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Ireland's centre and captain Brian O'Driscoll playing his 100th cap for Ireland during the RBS Six Nations International rugby union match between Ireland and Wales at Croke Park in Dublin, Ireland on March 13, 2010. Getty Images/Peter Muhly

PETER MUHLY/Getty Images

Ireland captain Brian O'Driscoll was surprised by the emotion of the occasion on winning his 100th cap in Saturday's Six Nations win over Wales.

"It was a different game, a different feeling. Probably more emotional than I thought it would be but it was a fantastic feeling," he told a news conference.

O'Driscoll, who made his debut as a 20-year-old in Australia 11 years ago, celebrated by helping the Irish keep alive their slim hopes of retaining the title with a 27-12 win over an undisciplined Welsh side at Croke Park. [ID:nLDE6281KK]

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"It's a massive, massive honour for me to have played for my country 100 times and the reception on the way out was just an extra on winning the game today. I'd have passed up all of that just for the win though."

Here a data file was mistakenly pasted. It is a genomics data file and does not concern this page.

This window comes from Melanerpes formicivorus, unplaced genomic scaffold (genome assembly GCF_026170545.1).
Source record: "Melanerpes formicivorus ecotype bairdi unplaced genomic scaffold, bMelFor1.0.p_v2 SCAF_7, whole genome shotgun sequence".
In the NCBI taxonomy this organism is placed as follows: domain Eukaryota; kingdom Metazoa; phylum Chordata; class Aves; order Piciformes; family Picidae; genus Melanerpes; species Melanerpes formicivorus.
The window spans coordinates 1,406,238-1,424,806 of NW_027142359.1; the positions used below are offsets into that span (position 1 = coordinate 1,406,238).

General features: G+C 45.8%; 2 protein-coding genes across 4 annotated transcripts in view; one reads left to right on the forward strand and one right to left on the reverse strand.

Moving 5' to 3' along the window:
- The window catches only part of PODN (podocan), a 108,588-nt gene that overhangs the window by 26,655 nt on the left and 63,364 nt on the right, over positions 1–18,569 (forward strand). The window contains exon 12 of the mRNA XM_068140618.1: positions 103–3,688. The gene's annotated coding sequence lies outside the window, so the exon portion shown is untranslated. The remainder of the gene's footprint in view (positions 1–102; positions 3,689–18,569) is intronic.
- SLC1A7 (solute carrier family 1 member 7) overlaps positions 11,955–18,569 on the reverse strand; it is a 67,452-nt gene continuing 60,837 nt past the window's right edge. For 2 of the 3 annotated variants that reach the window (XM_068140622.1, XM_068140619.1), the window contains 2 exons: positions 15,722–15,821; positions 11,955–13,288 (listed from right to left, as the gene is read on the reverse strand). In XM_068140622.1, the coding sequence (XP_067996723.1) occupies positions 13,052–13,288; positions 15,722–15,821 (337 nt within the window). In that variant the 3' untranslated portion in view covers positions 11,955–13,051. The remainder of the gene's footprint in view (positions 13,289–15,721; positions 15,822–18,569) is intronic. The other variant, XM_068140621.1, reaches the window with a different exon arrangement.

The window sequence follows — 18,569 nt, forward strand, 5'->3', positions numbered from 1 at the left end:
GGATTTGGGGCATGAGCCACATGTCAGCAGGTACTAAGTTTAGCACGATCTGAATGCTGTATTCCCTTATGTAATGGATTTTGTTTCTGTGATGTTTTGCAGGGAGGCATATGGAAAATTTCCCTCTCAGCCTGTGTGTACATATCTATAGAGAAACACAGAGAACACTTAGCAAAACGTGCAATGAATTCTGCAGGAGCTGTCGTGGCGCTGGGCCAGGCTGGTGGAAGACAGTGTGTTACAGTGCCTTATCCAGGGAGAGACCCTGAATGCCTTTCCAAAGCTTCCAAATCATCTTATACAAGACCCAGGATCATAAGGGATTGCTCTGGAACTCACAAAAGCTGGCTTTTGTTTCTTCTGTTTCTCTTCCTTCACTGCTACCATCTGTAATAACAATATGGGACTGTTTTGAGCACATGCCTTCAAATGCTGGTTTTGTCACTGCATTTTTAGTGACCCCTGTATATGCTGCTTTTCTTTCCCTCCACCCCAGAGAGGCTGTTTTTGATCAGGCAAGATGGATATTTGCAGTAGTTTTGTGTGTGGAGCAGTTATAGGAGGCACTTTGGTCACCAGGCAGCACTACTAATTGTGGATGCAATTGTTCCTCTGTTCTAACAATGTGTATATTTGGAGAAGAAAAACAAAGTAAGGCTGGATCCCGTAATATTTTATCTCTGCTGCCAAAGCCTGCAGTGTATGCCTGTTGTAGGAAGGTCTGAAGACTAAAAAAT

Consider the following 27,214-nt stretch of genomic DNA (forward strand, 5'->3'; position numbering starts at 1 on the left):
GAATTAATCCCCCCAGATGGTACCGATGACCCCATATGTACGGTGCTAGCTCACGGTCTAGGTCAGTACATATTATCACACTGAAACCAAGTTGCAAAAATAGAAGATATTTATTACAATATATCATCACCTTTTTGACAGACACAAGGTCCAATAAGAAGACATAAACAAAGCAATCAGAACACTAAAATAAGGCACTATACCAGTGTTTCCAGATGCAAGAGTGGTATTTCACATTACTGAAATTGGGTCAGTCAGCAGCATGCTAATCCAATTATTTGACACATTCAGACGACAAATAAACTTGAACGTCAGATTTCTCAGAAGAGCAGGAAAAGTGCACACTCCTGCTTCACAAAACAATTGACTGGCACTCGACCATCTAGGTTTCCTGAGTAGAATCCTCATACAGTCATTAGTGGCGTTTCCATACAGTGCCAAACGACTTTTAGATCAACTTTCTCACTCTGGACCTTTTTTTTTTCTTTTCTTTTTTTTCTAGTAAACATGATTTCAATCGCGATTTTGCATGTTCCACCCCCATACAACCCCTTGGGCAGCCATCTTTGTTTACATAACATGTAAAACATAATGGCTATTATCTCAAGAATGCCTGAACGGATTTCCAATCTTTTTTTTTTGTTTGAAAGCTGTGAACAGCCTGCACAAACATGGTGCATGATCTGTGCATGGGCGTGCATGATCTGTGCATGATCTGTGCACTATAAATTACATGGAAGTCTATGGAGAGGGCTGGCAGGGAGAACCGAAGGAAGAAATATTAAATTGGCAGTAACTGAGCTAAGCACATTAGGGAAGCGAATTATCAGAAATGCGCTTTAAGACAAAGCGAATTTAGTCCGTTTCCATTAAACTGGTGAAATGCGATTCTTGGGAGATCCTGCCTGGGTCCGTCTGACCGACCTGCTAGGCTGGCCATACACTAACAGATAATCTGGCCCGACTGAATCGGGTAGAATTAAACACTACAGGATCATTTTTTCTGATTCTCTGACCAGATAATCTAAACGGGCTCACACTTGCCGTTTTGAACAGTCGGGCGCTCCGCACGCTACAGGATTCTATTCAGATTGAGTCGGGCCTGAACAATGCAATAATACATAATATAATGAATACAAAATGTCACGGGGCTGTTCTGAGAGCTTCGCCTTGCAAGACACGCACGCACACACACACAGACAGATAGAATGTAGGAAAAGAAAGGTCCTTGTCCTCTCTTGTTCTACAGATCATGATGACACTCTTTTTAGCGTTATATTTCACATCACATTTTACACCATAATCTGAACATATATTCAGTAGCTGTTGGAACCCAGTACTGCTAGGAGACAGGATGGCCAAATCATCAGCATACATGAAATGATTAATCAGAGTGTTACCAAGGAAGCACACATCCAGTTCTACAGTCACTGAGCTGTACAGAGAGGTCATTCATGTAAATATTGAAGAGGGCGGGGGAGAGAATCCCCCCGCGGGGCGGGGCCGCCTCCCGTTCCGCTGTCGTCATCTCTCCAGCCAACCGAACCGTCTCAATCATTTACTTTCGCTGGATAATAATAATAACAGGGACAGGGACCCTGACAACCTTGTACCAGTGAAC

The twice British & Irish Lions tour captain, who has scored more tries, 38, than any centre in the game, commended his team for playing smart rugby and clinically taking their chances.

Ireland capitalised on the silly first-half sin-binning of Wales fullback Lee Byrne and the 31-year-old O'Driscoll said quick tries from scrumhalf Tomas O'Leary and wing Keith Earls proved their ability to turn it on when it matters.

SMART GAME

"When they went a man down, we upped the tempo, went after them and played a lot of rugby and they struggled to live with us for that ten minutes in particular."

"I think we controlled things well in that aspect and we just played a smart game. We didn't try to play too much rugby but when the opportunities arose we weren't afraid to throw it around."

Champions Ireland need top-of-the-table France, whom they lost heavily to last month, to suffer an unlikely loss against Italy or England and make up ground on the points difference to stand a chance of retaining the championship.

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O'Driscoll noted Ireland had given themselves an "outside chance" of the title but a possible fifth triple crown in seven years would be more than just a consolation prize.

Victory at home to Scotland next week would secure that honour and, despite winning the last eight Six Nations games against the Scots, he said another win was far from certain.

"It's far from a foregone conclusion if people are thinking that. In all the times I've played against Scotland, they've never ever made it easy and I anticipate it will be as hard as a lot of our games in the Six Nations in recent years," he said.

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